Contemporary Art in the Americas Arte Contemporáneo en las Américas

Aquatania. Parte I

Cristóbal Gracia

El cuarto de máquinas Mexico City, Mexico 09/23/2016 – 12/17/2016

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El Cuarto de Máquinas inaugurates its new space with the exhibition Aquatania. Parte I, by Cristóbal Gracia (Mexico City, 1987), who has developed an investigation project about the port of Acapulco based on the reinterpretation/appropriation of the movie Tarzan and the mermaids (1948), filmed on the Mexican port and starring the veteran Hollywood actor Johnny Weissmuller.

Curated by Inbal Miller and Edgar Alejandro Hernández, Aquatania. Parte I brings together works on video, sculpture, installation and photography, through which the artist has explored concepts like memory, exoticism, luxury, violence and post-colonialism. Starting from the allegory that Johnny Weissmuller himself, who realised 12 Tarzan films for Hollywood, spent his last days on the edge of insanity in the Hotel Los Flamingos of Acapulco. The success and decadence of the actor of Rumanian origin served as a starting point for Cristóbal Gracia to reflect on the problems of the Mexican port which suffers from its own vices and is living in a wave of violence as a product of great social contrasts.

The work of Cristóbal Gracia draws from a nostalgic vision, as he, among a great part of the local tourism, sees Acapulco as that paradisiac beach destination in danger of extinction. The reference acquires relevance as his work problematizes the nostalgic exoticism that industrial Hollywood exploited (mid 20th century), in agreement with the modernist ideals that marked the post-colonialist cultural intervention of the United States in Latin America.

The short film Aquatania. Un hombre debe ocupar el lugar que Dios le otorga – caminos selváticos o las calles de Hollywood – y pelear por las cosas en las que cree (2016) stands out. Even though it should not be taken as the central piece of the show, it does connect the whole body of work as it structures most of Gracia’s visual references used in his production.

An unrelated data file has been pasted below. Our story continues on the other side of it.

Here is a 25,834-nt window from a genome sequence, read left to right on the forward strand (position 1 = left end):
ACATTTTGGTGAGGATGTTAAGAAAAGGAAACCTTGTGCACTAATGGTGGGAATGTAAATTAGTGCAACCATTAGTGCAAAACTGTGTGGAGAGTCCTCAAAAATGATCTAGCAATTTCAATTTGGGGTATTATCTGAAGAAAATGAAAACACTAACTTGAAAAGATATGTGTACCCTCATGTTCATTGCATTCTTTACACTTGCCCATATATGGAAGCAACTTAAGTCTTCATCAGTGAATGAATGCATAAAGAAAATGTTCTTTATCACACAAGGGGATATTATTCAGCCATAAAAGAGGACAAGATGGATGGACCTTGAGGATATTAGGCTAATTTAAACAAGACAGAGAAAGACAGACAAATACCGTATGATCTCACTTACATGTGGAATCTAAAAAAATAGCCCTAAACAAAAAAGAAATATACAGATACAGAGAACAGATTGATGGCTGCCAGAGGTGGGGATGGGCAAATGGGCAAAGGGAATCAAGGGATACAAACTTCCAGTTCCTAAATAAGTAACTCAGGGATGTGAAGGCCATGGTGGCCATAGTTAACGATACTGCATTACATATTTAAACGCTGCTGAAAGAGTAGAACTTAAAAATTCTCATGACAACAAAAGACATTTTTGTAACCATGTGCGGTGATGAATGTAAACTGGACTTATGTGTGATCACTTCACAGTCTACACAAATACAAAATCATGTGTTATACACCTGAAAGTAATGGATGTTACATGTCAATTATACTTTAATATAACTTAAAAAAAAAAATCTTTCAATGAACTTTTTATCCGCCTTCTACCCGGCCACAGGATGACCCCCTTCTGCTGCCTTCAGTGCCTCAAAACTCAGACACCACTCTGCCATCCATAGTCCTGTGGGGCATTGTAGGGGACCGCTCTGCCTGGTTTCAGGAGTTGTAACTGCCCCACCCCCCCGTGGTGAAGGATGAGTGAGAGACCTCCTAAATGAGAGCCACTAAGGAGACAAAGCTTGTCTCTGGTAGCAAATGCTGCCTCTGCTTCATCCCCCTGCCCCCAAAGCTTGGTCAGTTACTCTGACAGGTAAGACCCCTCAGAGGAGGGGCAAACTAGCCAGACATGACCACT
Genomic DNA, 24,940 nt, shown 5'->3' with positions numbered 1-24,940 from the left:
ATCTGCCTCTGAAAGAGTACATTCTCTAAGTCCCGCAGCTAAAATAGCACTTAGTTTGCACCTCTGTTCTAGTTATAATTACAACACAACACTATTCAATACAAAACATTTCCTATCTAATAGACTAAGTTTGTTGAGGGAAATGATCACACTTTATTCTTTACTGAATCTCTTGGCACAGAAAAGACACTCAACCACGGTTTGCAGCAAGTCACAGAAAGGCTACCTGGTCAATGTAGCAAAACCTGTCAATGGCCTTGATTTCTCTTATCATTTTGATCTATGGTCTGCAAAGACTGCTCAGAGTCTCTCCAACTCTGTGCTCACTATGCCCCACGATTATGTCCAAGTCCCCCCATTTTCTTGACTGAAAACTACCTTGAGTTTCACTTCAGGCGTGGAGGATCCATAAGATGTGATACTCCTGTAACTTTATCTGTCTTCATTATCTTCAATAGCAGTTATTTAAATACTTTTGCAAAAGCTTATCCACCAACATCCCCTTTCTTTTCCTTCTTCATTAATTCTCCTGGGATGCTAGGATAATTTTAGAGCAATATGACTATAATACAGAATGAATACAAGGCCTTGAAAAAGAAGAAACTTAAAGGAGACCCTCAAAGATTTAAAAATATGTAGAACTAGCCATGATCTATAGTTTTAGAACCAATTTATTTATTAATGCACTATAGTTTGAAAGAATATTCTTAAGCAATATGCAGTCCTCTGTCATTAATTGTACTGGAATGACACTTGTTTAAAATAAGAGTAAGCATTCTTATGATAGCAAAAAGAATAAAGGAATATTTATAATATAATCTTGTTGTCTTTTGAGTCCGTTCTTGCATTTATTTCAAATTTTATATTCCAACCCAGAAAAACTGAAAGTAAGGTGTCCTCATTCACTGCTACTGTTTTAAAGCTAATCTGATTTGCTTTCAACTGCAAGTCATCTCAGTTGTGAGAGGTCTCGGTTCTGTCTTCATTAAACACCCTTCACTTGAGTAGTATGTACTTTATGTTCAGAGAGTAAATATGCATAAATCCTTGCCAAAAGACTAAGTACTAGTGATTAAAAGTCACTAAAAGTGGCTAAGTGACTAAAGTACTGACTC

http://www.elcuartodemaquinas.com/

Courtesy of El cuarto de máquinas, Mexico City

cg-02

fullsizerender-5

vistas-de-sala-aquatania016

El Cuarto de Máquinas inaugurates its new space with the exhibition Aquatania. Parte I, by Cristóbal Gracia (Mexico City, 1987), who has developed an investigation project about the port of Acapulco based on the reinterpretation/appropriation of the movie Tarzan and the mermaids (1948), filmed on the Mexican port and starring the veteran Hollywood actor Johnny Weissmuller.

Curated by Inbal Miller and Edgar Alejandro Hernández, Aquatania. Parte I brings together works on video, sculpture, installation and photography, through which the artist has explored concepts like memory, exoticism, luxury, violence and post-colonialism. Starting from the allegory that Johnny Weissmuller himself, who realised 12 Tarzan films for Hollywood, spent his last days on the edge of insanity in the Hotel Los Flamingos of Acapulco. The success and decadence of the actor of Rumanian origin served as a starting point for Cristóbal Gracia to reflect on the problems of the Mexican port which suffers from its own vices and is living in a wave of violence as a product of great social contrasts.

The work of Cristóbal Gracia draws from a nostalgic vision, as he, among a great part of the local tourism, sees Acapulco as that paradisiac beach destination in danger of extinction. The reference acquires relevance as his work problematizes the nostalgic exoticism that industrial Hollywood exploited (mid 20th century), in agreement with the modernist ideals that marked the post-colonialist cultural intervention of the United States in Latin America.

The short film Aquatania. Un hombre debe ocupar el lugar que Dios le otorga – caminos selváticos o las calles de Hollywood – y pelear por las cosas en las que cree (2016) stands out. Even though it should not be taken as the central piece of the show, it does connect the whole body of work as it structures most of Gracia’s visual references used in his production.

http://www.elcuartodemaquinas.com/

Courtesy of El cuarto de máquinas, Mexico City

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